Shocking Survey: Is Florida Failing? Half of the Country Thinks So

Florida, the Sunshine State, is often portrayed as a paradise for tourists, retirees, and businesses. But is there a dark side to this seemingly successful state? A recent survey conducted by YouGov for The Times suggests that many Americans think so. The survey asked 1,500 U.S. adults to rate the performance of 10 states on various indicators, such as health care, education, economy, environment, and quality of life. The results were surprising: Florida ranked last among the 10 states, with 50% of respondents saying that it was failing or performing poorly. Only 19% said that it was succeeding or performing well.

What’s Wrong with Florida?

Why does Florida have such a bad reputation among the public? There are several possible reasons, some of which are based on facts, and some of which are based on perceptions or stereotypes. Here are some of the main issues that may contribute to Florida’s low rating:

COVID-19: Florida has been one of the hardest-hit states by the coronavirus pandemic, with over 3.7 million cases and over 59,000 deaths as of November 2021. The state’s governor, Ron DeSantis, has been criticized for his handling of the crisis, especially for his resistance to mask mandates, vaccine requirements, and lockdown measures. DeSantis has claimed that Florida has one of the lowest daily case and death rates in the country, but this ignores the fact that Florida has the 10th highest cumulative case rate and the 8th highest death rate among the 50 states.

Health Care: Florida has a large and diverse population, with over 22 million residents, of whom 20% are 65 or older. However, the state’s health care system is not well-equipped to meet the needs of its citizens. Florida ranks 42nd among the states in terms of health care access, quality, and outcomes, according to a 2021 report by the Commonwealth Fund. The state also has the third-highest rate of uninsured people in the country, with 13.5% of its population lacking health coverage in 2020.

Education: Florida’s public education system is also underfunded and underperforming, compared to other states. Florida ranks 45th among the states in terms of school funding per student, spending only $9,346 per pupil in 2018, well below the national average of $12,612. The state also ranks 40th in terms of student achievement, based on test scores, graduation rates, and college readiness, according to a 2021 report by Education Week.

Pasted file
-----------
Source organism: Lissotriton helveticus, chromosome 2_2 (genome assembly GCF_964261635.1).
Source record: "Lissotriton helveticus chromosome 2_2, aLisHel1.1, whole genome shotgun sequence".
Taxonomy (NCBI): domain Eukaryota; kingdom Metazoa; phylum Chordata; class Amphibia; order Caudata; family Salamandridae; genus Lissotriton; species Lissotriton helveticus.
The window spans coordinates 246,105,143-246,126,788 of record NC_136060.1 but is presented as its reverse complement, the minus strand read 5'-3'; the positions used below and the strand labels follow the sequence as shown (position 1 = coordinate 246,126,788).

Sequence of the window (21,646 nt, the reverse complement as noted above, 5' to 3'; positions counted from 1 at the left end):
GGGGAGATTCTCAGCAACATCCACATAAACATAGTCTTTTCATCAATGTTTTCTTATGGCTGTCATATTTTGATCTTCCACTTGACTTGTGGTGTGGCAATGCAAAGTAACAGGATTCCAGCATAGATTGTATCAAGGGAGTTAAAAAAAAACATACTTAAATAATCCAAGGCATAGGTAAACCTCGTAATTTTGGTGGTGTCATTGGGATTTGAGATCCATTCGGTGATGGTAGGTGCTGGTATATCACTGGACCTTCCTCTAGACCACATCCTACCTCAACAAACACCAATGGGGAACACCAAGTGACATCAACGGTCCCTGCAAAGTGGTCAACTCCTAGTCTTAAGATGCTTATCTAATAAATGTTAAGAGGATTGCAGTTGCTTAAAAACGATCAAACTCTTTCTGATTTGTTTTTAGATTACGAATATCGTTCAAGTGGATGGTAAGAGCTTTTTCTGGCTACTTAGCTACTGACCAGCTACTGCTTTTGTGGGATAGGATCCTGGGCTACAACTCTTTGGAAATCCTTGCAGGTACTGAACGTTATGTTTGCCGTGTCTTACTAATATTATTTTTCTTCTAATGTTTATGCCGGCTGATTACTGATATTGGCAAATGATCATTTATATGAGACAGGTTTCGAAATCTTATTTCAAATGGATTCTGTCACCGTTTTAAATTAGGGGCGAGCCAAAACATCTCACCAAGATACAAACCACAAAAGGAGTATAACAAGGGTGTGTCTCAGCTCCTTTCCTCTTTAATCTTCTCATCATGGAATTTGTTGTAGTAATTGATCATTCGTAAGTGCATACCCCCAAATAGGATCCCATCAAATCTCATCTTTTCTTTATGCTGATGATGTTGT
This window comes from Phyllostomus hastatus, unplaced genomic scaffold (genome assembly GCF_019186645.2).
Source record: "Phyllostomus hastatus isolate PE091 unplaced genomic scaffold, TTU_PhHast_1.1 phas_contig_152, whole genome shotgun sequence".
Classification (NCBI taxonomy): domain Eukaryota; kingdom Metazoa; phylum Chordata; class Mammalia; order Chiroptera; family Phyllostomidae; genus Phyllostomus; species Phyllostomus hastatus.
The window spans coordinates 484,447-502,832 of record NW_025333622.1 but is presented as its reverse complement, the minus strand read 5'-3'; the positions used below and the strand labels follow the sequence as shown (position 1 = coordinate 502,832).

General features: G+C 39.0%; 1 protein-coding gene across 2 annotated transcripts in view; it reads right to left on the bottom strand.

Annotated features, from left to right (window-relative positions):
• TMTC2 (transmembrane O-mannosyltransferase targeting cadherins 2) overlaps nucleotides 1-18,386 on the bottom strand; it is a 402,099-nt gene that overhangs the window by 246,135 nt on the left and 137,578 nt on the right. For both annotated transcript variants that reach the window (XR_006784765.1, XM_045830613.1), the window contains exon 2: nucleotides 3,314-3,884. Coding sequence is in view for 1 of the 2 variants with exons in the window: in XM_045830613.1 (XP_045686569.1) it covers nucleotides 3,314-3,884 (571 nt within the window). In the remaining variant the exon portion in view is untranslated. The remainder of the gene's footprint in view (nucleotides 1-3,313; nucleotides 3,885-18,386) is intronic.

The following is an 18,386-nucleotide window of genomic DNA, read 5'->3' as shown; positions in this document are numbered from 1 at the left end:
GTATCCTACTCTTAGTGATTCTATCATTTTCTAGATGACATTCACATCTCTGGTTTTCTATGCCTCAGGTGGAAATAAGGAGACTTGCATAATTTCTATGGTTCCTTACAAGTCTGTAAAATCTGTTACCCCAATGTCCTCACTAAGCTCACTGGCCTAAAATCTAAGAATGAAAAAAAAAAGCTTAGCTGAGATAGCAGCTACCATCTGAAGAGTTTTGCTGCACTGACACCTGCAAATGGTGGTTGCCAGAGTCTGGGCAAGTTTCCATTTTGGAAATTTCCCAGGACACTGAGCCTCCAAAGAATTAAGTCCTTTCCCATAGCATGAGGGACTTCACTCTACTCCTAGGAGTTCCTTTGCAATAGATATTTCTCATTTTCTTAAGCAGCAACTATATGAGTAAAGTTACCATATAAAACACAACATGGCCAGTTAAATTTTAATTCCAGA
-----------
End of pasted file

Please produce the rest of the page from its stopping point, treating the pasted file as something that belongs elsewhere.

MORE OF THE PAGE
Environment: Florida’s natural environment is one of its main attractions, but it is also one of its main challenges. The state faces multiple threats from climate change, such as rising sea levels, coastal erosion, saltwater intrusion, extreme weather events, and coral reef degradation. The state also suffers from pollution, habitat loss, invasive species, and water scarcity, affecting its biodiversity and ecosystem services. The state’s environmental policies have been criticized for being weak and ineffective, favoring development and industry over conservation and sustainability.

Quality of Life: Florida’s quality of life is a subjective and complex concept, influenced by many factors, such as income, safety, culture, and recreation. Some people may enjoy living in Florida for its warm weather, diverse population, and abundant leisure opportunities. Others may dislike living in Florida for its high crime rate, low wages, and social problems. According to a 2021 ranking by U.S. News & World Report, Florida ranks 13th among the states in terms of quality of life, based on indicators such as air quality, voter participation, social support, and community engagement.


Florida is a state of contrasts and contradictions, with many strengths and weaknesses. The survey results reflect the mixed and negative views that many Americans have of Florida, based on its performance on various indicators. However, the survey also has some limitations, such as the small sample size, the selection of states, and the lack of context and nuance. Therefore, the survey should not be taken as a definitive or comprehensive assessment of Florida’s situation, but rather as a snapshot of public opinion and perception. Florida is not a failing state, but it is a state that faces many challenges and opportunities for improvement.

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